Although we repaired the distal end of the main pulmonary artery with an autologous pericardial patch and anastomosed the shunt tube onto this patch in the first six patients, we abandoned this procedure because of intractable bleeding and the high incidence of late obstruction at the anastomotic site.
      At a nasopharyngeal temperature of less than 22°C, the descending aorta was clamped. Following removal of the perfusion cannula from the duct, all duct tissue was excised from the descending aorta. The left carotid artery and left subclavian artery were snared. Isolated cerebral and myocardial perfusion was established by placing a clamp just distal to the innominate artery.
      • Jacobs M.L.
      • Blackstone E.H.
      • Bailey L.L.
      The Congenital Heart Surgeons Society. Intermediate survival in neonates with aortic atresia a multi-institutional study.
      • Kishimoto H.
      • Kawahira Y.
      • Kawata H.
      • et al.
      The modified Norwood palliation on a beating heart.
      With the heart beating, the aortic arch was opened inferiorly and the back wall of the descending aorta was anastomosed to the posterior wall of the aortic arch. At this stage, cold crystalloid cardioplegic solution (30 ml/kg) was administered over 3 minutes either from the aortic root or from a side port of the arterial cannula during temporary total circulatory arrest.
      The innominate artery was snared proximal to the perfusion site, and the clamp on the arch was removed. Cardiopulmonary bypass was resumed for isolated cerebral perfusion through the innominate artery. The aortic arch reconstruction was carried out by means of Brawn’s modification.
      • Hawkins J.A.
      • Doty D.B.
      Aortic atresia morphologic characteristics affecting survival and operative palliation.
      The opening of the aortic arch was extended down into the ascending aorta to the level of the transected end of the main pulmonary artery. The proximal main pulmonary artery was directly anastomosed to the transverse arch and the opened-out ascending aorta.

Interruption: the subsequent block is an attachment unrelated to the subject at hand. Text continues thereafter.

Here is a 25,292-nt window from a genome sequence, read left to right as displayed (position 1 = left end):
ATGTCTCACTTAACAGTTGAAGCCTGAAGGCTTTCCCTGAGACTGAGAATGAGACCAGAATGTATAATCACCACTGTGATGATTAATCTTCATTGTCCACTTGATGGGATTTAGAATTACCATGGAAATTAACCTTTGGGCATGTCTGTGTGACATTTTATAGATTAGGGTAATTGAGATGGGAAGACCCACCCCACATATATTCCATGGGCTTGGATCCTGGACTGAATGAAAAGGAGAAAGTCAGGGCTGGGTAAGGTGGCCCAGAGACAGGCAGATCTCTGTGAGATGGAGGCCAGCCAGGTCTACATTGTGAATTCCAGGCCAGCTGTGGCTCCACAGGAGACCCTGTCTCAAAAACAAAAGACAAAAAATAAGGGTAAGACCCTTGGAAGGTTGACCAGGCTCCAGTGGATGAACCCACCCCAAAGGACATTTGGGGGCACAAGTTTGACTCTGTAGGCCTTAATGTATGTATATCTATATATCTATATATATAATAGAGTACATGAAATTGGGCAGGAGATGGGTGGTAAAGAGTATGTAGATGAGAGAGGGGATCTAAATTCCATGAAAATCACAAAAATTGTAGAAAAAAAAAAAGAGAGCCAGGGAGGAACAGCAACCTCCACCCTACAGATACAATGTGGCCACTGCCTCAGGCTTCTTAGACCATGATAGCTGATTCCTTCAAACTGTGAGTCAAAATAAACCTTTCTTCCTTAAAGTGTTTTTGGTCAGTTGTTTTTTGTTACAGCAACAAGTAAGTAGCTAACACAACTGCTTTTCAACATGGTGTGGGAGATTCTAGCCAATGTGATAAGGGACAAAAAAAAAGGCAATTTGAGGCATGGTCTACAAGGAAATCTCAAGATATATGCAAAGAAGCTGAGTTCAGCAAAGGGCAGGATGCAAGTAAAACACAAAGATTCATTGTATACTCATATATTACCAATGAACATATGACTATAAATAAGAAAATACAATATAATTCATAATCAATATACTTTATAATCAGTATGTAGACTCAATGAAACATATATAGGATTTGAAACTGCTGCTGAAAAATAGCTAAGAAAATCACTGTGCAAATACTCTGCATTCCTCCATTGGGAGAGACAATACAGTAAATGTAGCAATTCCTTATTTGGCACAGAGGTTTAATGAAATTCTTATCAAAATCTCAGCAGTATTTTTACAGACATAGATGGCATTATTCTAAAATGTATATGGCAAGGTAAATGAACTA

Figure thumbnail gr4
      Figure 4At a nasopharyngeal temperature of less than 22°C, the descending aorta was clamped. Following removal of the perfusion cannula from the duct, all duct tissue was excised from the descending aorta. The left carotid artery and left subclavian artery were snared. Isolated cerebral and myocardial perfusion was established by placing a clamp just distal to the innominate artery.
      • Jacobs M.L.
      • Blackstone E.H.
      • Bailey L.L.
      The Congenital Heart Surgeons Society. Intermediate survival in neonates with aortic atresia a multi-institutional study.
      • Kishimoto H.
      • Kawahira Y.
      • Kawata H.
      • et al.
      The modified Norwood palliation on a beating heart.
      With the heart beating, the aortic arch was opened inferiorly and the back wall of the descending aorta was anastomosed to the posterior wall of the aortic arch. At this stage, cold crystalloid cardioplegic solution (30 mL/kg) was administered over 3 minutes either from the aortic root or from a side port of the arterial cannula during temporary total circulatory arrest.
      Figure thumbnail gr5
      Figure 5The innominate artery was snared proximal to the perfusion site, and the clamp on the arch was removed. Cardiopulmonary bypass was resumed for isolated cerebral perfusion through the innominate artery. The aortic arch reconstruction was performed by means of Brawn’s modification.
      • Hawkins J.A.
      • Doty D.B.
      Aortic atresia morphologic characteristics affecting survival and operative palliation.